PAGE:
If you don’t live in the South, you might not see collards very often, though they’re gaining popularity in other parts of the country. They are a leafy, cool-weather vegetable very popular for cooked greens. However, growing collards can be done throughout the country. A relative of cabbage, broccoli, Brussels sprouts, kohlrabi, and kale, this upright, dark green, waxy plant is a little like a cabbage that doesn’t make a head. It is one of the most cold-hardy of all vegetables, able to withstand temperatures in the upper teens. In zone 8 and southward, collards often provide a harvest through the entire winter. You can plant them in spring and fall, although collards planted in fall gardens are favored because the leaves are sweeter when kissed by frost.
Quick Guide to Growing Collards
- Plant collard greens in spring 3 to 4 weeks before the last frost. These plants will grow well in raised beds, containers, and in-ground gardens.
- Space plants 18 to 24 inches apart in an area with full sun and fertile, well-drained soil with a pH of 6.5 to 6.8.
- Improve your native soil by mixing in several inches of compost or other rich organic matter.
- Collards do best with an even supply of water. Be sure to give them 1 to 1.5 inches of water weekly.
- Collards are fast growers and producers, so it’s essential to feed them regularly with a water-soluble plant food.
- Add a 3-inch layer of mulch made from organic material to keep soil moist and prevent weeds.
- Harvest the young leaves of collard greens when they are dark green and 10 inches long.
Soil, Planting, and Care
For faster results and a better chance at success, start with vigorous young Bonnie Plants® collards instead of with seed. Bonnie has been growing plants for home gardeners for over a century, so you know you can rely on us.
Set out spring plants 3 to 4 weeks before the last frost; in late summer, plant 6 to 8 weeks before the first frost for fall and winter harvests. Like all vegetables, collards like full sun, but they will tolerate partial shade as long as they get the equivalent of 4 to 5 hours of sun to bring out their full flavor. Plant in fertile soil because collards should grow fast to produce tender leaves. They need fertile, well-drained soil with a soil pH of 6.5 to 6.8 to discourage clubroot disease. To check your soil pH, test the soil with a do-it-yourself kit or one you can get from your regional Cooperative Extension office. If that’s too complicated, forget the testing and simply improve your existing soil with Miracle-Gro® Performance Organics™ All Purpose In-Ground Soil, which is enriched with aged compost to create an excellent growing environment for plant roots.
If you plan to grow collards in a raised bed, fill the bed with organic Miracle-Gro® Raised Bed Soil, a special soil mixture designed to have just the right weight and texture for raised bed growing. For containers, use Miracle-Gro® Performance Organics® All Purpose Container Mix to help collards grow vigorously.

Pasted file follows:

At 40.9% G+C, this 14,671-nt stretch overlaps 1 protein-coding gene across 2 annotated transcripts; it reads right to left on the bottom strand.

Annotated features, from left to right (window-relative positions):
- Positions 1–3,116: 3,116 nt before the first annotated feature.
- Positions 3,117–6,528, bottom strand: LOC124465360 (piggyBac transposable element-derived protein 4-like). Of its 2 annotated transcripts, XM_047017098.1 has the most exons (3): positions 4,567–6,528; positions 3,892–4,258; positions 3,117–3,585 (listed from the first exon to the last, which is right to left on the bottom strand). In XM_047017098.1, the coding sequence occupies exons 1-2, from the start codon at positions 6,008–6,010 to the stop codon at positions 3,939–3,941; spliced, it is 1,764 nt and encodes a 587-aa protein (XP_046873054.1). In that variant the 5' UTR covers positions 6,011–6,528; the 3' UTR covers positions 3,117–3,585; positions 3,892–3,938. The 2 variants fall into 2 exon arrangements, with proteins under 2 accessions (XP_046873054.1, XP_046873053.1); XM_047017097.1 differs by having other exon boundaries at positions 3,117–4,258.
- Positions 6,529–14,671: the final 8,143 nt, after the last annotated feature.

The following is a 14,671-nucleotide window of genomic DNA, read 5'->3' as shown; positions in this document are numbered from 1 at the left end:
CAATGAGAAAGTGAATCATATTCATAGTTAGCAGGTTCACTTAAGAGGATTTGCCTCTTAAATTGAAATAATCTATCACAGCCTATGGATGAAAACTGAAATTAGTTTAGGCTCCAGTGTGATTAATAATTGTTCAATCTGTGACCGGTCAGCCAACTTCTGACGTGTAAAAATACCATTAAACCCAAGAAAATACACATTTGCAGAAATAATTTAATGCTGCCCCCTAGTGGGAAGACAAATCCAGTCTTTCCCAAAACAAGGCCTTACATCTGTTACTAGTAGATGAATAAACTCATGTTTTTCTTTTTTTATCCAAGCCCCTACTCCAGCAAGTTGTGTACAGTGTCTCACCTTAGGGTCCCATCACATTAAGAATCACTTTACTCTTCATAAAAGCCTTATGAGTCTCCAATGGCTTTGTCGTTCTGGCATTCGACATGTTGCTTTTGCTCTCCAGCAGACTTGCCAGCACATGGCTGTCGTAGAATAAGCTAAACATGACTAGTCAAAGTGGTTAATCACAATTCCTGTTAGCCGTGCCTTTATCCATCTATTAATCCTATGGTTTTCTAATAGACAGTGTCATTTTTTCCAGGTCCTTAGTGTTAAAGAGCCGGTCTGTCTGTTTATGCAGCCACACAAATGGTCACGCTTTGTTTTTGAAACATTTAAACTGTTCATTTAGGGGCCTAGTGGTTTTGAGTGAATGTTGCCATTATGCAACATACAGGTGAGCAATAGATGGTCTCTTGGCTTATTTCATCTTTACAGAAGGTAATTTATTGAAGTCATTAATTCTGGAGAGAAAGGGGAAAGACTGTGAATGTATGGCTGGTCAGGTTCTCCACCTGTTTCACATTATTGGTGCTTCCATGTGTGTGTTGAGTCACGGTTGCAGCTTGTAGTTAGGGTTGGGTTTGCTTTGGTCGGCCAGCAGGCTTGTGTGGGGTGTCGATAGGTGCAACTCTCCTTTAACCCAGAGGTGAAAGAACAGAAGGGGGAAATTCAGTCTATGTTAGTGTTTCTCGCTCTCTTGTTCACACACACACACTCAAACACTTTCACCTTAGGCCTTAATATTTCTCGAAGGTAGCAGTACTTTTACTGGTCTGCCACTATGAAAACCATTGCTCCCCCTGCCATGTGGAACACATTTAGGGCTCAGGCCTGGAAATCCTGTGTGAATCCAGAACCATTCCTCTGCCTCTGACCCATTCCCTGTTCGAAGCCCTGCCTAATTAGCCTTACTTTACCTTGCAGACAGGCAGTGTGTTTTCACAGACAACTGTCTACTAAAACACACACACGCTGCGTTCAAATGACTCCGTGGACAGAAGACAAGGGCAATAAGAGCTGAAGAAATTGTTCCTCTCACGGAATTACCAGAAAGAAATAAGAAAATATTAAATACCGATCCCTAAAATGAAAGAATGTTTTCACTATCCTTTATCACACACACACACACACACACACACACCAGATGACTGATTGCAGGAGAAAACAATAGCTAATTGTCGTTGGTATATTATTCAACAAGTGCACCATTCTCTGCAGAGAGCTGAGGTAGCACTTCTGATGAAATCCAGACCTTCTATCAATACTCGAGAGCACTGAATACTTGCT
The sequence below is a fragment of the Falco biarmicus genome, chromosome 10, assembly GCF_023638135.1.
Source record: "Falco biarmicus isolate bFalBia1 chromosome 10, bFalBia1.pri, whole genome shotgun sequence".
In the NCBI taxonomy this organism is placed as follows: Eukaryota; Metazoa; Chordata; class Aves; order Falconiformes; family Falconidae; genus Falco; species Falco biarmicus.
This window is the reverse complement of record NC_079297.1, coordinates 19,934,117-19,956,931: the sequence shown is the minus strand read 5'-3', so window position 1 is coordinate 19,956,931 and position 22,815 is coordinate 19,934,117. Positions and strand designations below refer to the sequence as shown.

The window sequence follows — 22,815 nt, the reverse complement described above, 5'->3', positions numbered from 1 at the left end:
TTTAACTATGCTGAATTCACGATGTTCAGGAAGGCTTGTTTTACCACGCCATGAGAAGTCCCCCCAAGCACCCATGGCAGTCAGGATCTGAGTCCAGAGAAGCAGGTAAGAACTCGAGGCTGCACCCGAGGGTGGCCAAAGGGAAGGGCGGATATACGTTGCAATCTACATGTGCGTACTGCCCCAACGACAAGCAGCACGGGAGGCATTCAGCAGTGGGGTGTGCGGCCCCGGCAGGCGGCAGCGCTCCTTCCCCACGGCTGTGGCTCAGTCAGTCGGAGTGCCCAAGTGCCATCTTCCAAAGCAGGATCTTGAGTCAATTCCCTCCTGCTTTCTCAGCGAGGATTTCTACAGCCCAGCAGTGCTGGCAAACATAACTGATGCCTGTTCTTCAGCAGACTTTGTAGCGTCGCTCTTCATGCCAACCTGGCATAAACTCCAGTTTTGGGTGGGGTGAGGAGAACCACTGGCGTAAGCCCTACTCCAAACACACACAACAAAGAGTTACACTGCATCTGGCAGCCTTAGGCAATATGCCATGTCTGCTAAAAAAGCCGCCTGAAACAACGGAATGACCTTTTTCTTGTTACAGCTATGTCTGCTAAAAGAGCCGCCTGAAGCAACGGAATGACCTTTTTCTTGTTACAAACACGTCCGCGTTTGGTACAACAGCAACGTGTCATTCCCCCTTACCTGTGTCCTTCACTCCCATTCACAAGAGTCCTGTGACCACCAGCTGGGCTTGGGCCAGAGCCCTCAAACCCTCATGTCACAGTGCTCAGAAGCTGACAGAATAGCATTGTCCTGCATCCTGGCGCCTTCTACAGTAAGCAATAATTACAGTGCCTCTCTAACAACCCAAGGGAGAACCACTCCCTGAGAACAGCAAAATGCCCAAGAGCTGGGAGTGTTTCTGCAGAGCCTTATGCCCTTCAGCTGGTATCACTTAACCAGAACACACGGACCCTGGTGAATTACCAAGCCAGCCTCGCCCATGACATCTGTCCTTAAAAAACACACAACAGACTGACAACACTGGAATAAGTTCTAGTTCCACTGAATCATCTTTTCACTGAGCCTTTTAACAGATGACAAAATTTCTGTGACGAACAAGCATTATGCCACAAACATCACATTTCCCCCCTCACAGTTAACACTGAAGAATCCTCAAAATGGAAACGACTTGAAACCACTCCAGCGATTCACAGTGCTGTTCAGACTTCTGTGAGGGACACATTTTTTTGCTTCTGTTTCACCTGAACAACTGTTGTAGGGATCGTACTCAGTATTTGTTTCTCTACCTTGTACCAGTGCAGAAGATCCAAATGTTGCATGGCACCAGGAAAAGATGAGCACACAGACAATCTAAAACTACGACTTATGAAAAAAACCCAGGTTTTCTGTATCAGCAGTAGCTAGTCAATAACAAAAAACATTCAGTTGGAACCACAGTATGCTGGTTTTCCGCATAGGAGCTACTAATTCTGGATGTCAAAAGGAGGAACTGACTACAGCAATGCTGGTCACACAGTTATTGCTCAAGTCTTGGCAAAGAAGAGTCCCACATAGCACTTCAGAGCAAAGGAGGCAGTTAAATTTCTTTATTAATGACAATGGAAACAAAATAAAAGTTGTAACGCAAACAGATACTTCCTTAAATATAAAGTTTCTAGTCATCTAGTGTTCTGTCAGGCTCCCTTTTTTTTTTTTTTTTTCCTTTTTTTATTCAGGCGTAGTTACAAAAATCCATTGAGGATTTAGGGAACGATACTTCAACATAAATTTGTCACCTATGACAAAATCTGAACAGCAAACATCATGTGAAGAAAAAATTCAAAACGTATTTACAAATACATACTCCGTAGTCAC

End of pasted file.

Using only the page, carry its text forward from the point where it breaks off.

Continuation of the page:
Great soil is only one-half of the equation that equals strong, thriving plants. The other half is premium quality plant food. Feed your plants with Miracle-Gro® Performance Organics® All Purpose Plant Nutrition throughout the growing season (follow label directions!) to keep lots of leaves coming on. Since the plants produce so much foliage that gets harvested often, regular feeding goes hand-in-hand with regular harvesting.
Collards are easy to plant. Space them 18 to 24 inches apart. After planting, water and fertilize.
Collards like a nice, even supply of water. Water regularly, applying 1 to 1.5 inches of water per week if it doesn’t rain enough to equal that amount. You can measure the amount of water with a rain gauge left in the garden. Apply organic mulch such as compost, finely ground leaves, weed-free hay, or finely ground bark to keep the soil cool and moist and to keep down weeds. Mulching will also help keep the leaves clean.
Keep a soil pH of 6.5 to 6.8 to discourage clubroot disease. Although worst on cabbage, Brussels sprouts, and turnips, clubroot affects all members of the cabbage family. The best way to avoid problems is to keep the garden clean. Insects that like collards include cabbage loopers, slugs, imported cabbageworms, cabbage root maggots, aphids, and flea beetles. Disease problems include black leg, black rot, and clubroot.. To prevent help diseases from building up in the soil, don’t plant collards or other plants from the same “cole crop” family (such as broccoli, cabbage, kale, kohlrabi, and Brussels sprouts) in the same spot each year. Rotate with a non-cole crop for 2 years before returning to the same spot.
Harvest and Storage
Harvest leaves when they are up to 10 inches long, dark green, and still young. Old leaves may be tough or stringy. Pick the lower leaves first, working your way up the plant. You can even harvest leaves when frozen in the garden, but be careful because the frozen plant is brittle. Of course, wash the leaves thoroughly before using them in collard greens recipes, because soil often clings to the undersides. Collard leaves will keep for several days in the refrigerator.
When do collards taste the best?
Collards taste sweetest when they grow in cool weather, especially in the fall after the leaves have been touched by frost. Spring-planted collards will grow through summer but they taste stronger when they mature in the heat.
What is the best way to wash collards?
Fill the kitchen sink or a large bucket with cold water. Place collards in a large colander and dunk them several times. Gently shake the greens to remove excess water and blot them dry with a clean towel.
How and where do I store collards?
After collards have been rinsed and thoroughly dried, wrap them in paper towels and seal them in a plastic bag. Keep them in the refrigerator until needed. NOTE: Even slightly moist collards will rot quickly.